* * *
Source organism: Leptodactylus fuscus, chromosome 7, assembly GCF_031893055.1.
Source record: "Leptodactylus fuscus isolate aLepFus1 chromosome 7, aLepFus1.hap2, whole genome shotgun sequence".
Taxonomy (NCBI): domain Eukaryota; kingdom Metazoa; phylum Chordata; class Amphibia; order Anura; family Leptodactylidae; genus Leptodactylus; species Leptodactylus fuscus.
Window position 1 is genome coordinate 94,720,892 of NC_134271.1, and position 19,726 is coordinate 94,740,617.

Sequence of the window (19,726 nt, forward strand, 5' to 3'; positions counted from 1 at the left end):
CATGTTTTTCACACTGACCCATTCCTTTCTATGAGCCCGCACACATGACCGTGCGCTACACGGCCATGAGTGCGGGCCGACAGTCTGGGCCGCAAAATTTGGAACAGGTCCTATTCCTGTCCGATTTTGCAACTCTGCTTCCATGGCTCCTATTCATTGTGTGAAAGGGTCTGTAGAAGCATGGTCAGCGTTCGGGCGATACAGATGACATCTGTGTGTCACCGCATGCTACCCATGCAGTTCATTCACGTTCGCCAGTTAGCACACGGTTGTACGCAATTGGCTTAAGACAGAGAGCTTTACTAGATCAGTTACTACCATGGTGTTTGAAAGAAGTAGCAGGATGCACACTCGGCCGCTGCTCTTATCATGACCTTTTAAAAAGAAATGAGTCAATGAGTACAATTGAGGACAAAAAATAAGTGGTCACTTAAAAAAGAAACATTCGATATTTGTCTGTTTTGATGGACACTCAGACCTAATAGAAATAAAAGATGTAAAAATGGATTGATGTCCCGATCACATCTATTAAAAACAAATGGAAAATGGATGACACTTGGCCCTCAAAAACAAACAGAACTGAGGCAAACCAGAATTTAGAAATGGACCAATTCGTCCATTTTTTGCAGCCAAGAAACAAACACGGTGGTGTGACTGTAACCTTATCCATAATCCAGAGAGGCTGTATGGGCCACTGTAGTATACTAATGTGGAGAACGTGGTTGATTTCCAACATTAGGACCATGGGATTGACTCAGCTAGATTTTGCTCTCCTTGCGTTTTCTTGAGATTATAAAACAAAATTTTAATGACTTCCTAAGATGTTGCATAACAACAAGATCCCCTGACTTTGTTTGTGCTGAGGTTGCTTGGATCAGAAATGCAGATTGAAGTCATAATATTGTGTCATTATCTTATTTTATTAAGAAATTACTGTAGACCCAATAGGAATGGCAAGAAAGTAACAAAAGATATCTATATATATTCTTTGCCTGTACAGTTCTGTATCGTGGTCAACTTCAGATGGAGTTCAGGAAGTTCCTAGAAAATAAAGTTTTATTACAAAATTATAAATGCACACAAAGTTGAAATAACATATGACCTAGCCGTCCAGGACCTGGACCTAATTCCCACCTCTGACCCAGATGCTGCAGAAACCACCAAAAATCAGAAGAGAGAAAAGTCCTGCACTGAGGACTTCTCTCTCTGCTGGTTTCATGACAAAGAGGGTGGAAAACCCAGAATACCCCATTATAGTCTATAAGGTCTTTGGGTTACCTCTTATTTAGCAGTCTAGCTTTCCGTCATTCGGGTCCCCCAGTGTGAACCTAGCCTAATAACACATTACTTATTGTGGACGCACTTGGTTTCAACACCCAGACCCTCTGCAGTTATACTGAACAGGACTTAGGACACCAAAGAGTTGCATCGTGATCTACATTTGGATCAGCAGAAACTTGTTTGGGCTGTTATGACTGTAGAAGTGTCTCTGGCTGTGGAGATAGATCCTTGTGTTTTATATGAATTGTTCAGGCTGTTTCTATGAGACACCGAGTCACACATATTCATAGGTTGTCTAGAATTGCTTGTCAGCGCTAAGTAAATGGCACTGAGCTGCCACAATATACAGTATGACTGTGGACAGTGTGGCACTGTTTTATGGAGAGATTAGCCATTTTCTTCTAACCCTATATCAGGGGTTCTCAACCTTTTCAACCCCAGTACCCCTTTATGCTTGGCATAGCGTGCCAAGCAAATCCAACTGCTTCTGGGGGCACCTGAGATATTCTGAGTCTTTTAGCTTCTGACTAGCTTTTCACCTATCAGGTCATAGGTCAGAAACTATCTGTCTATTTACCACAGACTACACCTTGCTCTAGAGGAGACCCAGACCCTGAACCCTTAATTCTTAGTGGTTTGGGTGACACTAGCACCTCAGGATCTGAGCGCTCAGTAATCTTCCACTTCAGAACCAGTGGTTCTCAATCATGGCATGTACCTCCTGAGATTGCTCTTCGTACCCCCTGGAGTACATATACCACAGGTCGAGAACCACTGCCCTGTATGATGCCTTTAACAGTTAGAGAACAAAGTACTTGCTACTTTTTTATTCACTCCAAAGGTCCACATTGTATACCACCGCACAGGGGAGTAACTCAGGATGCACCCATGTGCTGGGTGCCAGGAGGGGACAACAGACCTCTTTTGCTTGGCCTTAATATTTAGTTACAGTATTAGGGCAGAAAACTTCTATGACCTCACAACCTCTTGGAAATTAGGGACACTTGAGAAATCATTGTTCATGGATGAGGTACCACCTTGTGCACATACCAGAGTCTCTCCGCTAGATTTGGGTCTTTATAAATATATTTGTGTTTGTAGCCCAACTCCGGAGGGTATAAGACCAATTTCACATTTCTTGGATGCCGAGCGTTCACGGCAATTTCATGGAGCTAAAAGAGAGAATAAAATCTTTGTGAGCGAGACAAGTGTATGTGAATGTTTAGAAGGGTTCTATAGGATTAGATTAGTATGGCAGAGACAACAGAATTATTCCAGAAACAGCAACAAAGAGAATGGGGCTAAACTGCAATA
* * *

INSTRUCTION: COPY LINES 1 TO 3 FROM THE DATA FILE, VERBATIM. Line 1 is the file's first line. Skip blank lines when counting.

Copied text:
Source organism: Leptodactylus fuscus, chromosome 7, assembly GCF_031893055.1.
Source record: "Leptodactylus fuscus isolate aLepFus1 chromosome 7, aLepFus1.hap2, whole genome shotgun sequence".
Taxonomy (NCBI): domain Eukaryota; kingdom Metazoa; phylum Chordata; class Amphibia; order Anura; family Leptodactylidae; genus Leptodactylus; species Leptodactylus fuscus.